One of the great things about living in NYC is the wealth of cuisines around you in any given neighborhood. Last night, as my friend and I wandered about the East Village searching for a bite to eat, we stumbled upon a little Afghani restaurant called Khyber Pass on St. Marks. The fruit-filled hookah smoke and cozy interior drew us in to the restaurant, where we munched on some lamb kebabs and sambosas (the Afghani samosa). The true treat, though, was the Shir Chai tea they served with the meal — a warm and fragrant tea made with cardamom and rose water. I’ve of course had Indian chai tea, but I had never before tried this Afghani version. It was the perfect way to cap the night.
While rose water doesn’t have much of a taste, it makes the chai fragrant and relaxing. I thought I’d try to merge the Afghani version with traditional Indian chai to make an Indian Chai with Rose Water. Enjoy!
- ½ tsp cinnamon (or 1 cinnamon stick)
- ½ tsp ginger powder (or a couple slices fresh ginger)
- 4 cloves
- 2-3 cardamom pods
- 1 bay leaf
- 1 tbsp loose black tea
- ½ cup water
- ¾ cup milk
- 2 tsps sugar (or to taste)
- 2 tsp rose water
- Combine all ingredients in a saucepan over heat.
- Watch closely so the milk mixture doesn’t boil over.
- Heat until milk starts to bubble.
- Add in the rose water.
- Strain into cup.
Recipe makes 1 serving.
It’s been a while since my last post, so to those that have been eagerly awaiting my next recipe (anyone?) I apologize. Life took over for a bit (new job, events, social life) and I just haven’t had time to cook, or even shop for groceries, to make a meal. It makes you wonder how moms (and dads) always seem to have fresh-cooked dinner on the table every night after a long day of work. I can barely assemble a sandwich when I return home in the evening.
Anyhow, I’ve finally found time to do some cooking for the week ahead, and it’s one of my favorites. People often ask me what my favorite Indian food is, usually expecting me to say “chicken tikka masala” or one of the other popular dishes served in restaurants. Don’t get me wrong – I love me some CTM. But, my all-time favorite dish is Rajma. I call it the Indian rice n’ beans. I always request it at home and get excited when I find a restaurant that serves it. It’s almost never on the menu.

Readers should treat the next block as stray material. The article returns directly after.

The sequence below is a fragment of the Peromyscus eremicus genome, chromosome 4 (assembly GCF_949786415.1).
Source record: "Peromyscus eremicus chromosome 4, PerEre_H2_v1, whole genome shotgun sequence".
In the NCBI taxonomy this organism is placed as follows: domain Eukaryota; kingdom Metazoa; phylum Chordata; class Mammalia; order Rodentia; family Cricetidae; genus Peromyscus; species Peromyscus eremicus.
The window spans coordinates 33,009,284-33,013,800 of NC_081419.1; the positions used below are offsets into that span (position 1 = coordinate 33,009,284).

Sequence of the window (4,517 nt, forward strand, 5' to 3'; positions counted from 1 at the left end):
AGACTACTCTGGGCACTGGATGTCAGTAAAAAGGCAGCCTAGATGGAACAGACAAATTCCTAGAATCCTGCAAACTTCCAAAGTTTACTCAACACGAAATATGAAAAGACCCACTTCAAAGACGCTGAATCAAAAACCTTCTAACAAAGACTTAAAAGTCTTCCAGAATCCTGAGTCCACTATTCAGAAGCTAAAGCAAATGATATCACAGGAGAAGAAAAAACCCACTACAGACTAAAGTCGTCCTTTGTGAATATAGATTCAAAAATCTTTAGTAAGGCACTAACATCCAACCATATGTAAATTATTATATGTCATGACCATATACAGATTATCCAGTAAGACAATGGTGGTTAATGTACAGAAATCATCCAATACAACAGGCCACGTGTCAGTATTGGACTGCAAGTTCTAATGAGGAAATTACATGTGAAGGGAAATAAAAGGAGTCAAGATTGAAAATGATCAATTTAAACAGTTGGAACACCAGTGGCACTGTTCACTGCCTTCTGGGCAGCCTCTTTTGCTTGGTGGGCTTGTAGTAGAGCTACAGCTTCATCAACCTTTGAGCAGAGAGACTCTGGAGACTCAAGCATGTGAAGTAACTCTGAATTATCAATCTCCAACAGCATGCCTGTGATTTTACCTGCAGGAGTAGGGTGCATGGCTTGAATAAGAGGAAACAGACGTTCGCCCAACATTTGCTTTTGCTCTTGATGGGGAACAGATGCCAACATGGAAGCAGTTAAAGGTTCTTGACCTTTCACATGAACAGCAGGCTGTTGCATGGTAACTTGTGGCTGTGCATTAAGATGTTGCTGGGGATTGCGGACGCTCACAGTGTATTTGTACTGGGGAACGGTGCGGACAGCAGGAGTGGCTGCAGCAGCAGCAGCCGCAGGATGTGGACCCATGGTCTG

Rajma is made with red or dark red kidney beans in a tomato and onion gravy. I’ve made the recipe below using canned kidney beans, but you can also soak dry beans overnight and cook them in a pressure cooker to soften. You can use either red or dark red beans. You can also add in a green chili, if desired, to kick up the heat. I didn’t use one in this recipe.
Although I love to cook, I’ll admit I have my prolonged periods of laziness about it. In New York, it’s just so easy to sign onto Seamless and order delivery from the myriad of restaurants around you. And while you’d think I’d get inventive with my ordering, I tend to frequent the same restaurants and dishes. If anyone did a review of my Seamless ordering history, Paneer Makhanwala with a side of garlic naan would appear an embarrassing amount of times on that list. Rich and indulgent, it always seems to hit the spot on a lazy weekend night.
I don’t remember my mom making Paneer Makhanwala very often when we were growing up. It was always a treat we had at restaurants or family gatherings, and not a regular weeknight meal. However, it seems its prevalance and popularity at Indian restaurants has maybe infiltrated households, and my mom has started making it in recent years. Since it’s one of my take-out favorites, and because this blog is largely guided by my cravings, I thought I’d give this dish a whirl.
A little over a week ago, we survived “the polar vortex” here in New York. Although it sounds like the name of a hipster frozen yogurt joint, the polar vortex actually brought single digit temps and cold, blustery air, making it painful to even walk outside. Shortly thereafter, it was in the 50s and I was sweating as I walked around in my full puffy coat. And now, as I write this, we’re back to temps in the 30s and expecting another chilly blast. All of these weather fluctuations are the perfect recipe for a cold and feeling a bit ‘under the weather’.
Whenever we’d get sick as kids, my mom would whip up khichdi (also spelled kicharee or kitchari). Whether we had a cold, the flu or an upset stomach, khichdi was always our go-to comfort food. A blend of lentils/beans, rice and spices, khichdi has the consistency of porridge and is considered an essential ayurvedic food. I’m not sure why it works to make one feel better, but I imagine the anti-inflammatory properties of turmeric, the warmth from the spices and the stomach-soothing ginger have something to do with it. Not to mention that mung beans are easy to digest and don’t irritate the stomach. So, if like me, you feel a little run down, try making some warm khichdi with a steaming cup of ginger tea.
In the Southern U.S., they say it’s good luck to eat black-eyed peas on New Year’s Day and brings prosperity throughout the year. I need all the luck I can get, so I thought I’d bring you my mom’s Southern Asian (get it?!) recipe for black-eyed pea curry, also called lobia.
Lobia aren’t actually peas at all, but are a subspecies of the cowpea and are a legume or bean. They originated in West Africa but are now a popular dish across Asia and the Americas.